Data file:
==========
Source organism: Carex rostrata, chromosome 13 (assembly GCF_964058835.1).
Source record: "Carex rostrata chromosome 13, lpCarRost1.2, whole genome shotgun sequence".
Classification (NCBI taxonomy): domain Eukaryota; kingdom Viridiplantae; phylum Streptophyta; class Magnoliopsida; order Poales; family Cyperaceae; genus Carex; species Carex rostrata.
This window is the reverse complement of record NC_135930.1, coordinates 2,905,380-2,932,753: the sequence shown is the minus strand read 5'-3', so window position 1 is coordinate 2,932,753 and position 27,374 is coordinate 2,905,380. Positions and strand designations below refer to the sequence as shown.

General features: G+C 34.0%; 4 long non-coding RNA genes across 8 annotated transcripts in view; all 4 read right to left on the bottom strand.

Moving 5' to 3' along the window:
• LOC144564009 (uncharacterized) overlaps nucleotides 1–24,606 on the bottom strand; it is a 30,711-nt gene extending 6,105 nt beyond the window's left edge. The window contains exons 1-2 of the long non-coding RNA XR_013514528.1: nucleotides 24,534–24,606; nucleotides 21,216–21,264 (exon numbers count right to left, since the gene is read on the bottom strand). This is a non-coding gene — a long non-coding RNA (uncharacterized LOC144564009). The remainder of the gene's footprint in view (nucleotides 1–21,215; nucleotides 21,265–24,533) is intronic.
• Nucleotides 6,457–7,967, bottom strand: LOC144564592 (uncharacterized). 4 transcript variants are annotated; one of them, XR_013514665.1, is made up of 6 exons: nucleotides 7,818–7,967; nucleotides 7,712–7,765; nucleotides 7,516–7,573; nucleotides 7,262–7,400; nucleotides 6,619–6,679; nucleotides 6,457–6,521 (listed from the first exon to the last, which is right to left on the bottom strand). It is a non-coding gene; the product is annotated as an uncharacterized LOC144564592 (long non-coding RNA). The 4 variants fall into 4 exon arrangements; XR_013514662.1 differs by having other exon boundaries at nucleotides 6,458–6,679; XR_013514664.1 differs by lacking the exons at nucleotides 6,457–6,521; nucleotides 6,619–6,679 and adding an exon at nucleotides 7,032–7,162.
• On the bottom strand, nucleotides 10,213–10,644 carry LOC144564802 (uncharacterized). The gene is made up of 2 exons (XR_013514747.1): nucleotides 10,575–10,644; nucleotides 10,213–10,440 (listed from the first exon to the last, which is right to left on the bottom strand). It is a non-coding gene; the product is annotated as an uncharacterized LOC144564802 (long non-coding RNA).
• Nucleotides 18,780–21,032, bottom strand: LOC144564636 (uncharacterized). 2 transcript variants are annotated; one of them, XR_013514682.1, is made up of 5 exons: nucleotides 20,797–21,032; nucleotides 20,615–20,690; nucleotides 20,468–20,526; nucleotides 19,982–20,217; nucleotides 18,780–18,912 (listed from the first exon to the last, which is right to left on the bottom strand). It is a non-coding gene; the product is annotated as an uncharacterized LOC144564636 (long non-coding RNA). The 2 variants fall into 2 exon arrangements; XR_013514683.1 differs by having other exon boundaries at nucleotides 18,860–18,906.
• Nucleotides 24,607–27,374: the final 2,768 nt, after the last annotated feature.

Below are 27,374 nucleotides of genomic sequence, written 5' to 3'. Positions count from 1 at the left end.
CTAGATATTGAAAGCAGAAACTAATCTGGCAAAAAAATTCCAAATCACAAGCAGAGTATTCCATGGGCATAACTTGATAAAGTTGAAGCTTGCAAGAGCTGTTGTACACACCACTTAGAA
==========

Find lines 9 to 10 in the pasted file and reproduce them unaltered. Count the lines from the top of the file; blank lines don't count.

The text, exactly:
• On the bottom strand, nucleotides 10,213–10,644 carry LOC144564802 (uncharacterized). The gene is made up of 2 exons (XR_013514747.1): nucleotides 10,575–10,644; nucleotides 10,213–10,440 (listed from the first exon to the last, which is right to left on the bottom strand). It is a non-coding gene; the product is annotated as an uncharacterized LOC144564802 (long non-coding RNA).
• Nucleotides 18,780–21,032, bottom strand: LOC144564636 (uncharacterized). 2 transcript variants are annotated; one of them, XR_013514682.1, is made up of 5 exons: nucleotides 20,797–21,032; nucleotides 20,615–20,690; nucleotides 20,468–20,526; nucleotides 19,982–20,217; nucleotides 18,780–18,912 (listed from the first exon to the last, which is right to left on the bottom strand). It is a non-coding gene; the product is annotated as an uncharacterized LOC144564636 (long non-coding RNA). The 2 variants fall into 2 exon arrangements; XR_013514683.1 differs by having other exon boundaries at nucleotides 18,860–18,906.